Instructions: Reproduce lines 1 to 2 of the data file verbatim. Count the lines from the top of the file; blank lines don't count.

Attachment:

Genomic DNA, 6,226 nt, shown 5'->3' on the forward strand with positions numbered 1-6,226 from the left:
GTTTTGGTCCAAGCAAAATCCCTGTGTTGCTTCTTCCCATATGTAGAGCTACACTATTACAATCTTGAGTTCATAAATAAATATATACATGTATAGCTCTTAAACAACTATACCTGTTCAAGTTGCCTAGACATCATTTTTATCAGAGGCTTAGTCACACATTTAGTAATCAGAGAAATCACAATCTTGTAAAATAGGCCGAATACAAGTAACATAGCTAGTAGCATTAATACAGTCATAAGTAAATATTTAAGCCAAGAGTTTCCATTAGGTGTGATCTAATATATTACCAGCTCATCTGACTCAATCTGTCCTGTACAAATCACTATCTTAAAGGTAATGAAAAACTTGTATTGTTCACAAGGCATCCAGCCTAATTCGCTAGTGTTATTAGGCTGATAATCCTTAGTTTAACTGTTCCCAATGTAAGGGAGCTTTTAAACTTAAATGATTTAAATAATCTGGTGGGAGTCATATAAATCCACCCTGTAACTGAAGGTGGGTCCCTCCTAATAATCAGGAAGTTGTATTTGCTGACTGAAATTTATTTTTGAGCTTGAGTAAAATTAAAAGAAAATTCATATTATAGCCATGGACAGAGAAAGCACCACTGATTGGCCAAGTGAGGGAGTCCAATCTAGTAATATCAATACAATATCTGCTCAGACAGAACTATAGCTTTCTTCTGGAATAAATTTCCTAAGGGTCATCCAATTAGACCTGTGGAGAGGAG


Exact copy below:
Genomic DNA, 6,226 nt, shown 5'->3' on the forward strand with positions numbered 1-6,226 from the left:
GTTTTGGTCCAAGCAAAATCCCTGTGTTGCTTCTTCCCATATGTAGAGCTACACTATTACAATCTTGAGTTCATAAATAAATATATACATGTATAGCTCTTAAACAACTATACCTGTTCAAGTTGCCTAGACATCATTTTTATCAGAGGCTTAGTCACACATTTAGTAATCAGAGAAATCACAATCTTGTAAAATAGGCCGAATACAAGTAACATAGCTAGTAGCATTAATACAGTCATAAGTAAATATTTAAGCCAAGAGTTTCCATTAGGTGTGATCTAATATATTACCAGCTCATCTGACTCAATCTGTCCTGTACAAATCACTATCTTAAAGGTAATGAAAAACTTGTATTGTTCACAAGGCATCCAGCCTAATTCGCTAGTGTTATTAGGCTGATAATCCTTAGTTTAACTGTTCCCAATGTAAGGGAGCTTTTAAACTTAAATGATTTAAATAATCTGGTGGGAGTCATATAAATCCACCCTGTAACTGAAGGTGGGTCCCTCCTAATAATCAGGAAGTTGTATTTGCTGACTGAAATTTATTTTTGAGCTTGAGTAAAATTAAAAGAAAATTCATATTATAGCCATGGACAGAGAAAGCACCACTGATTGGCCAAGTGAGGGAGTCCAATCTAGTAATATCAATACAATATCTGCTCAGACAGAACTATAGCTTTCTTCTGGAATAAATTTCCTAAGGGTCATCCAATTAGACCTGTGGAGAGGAG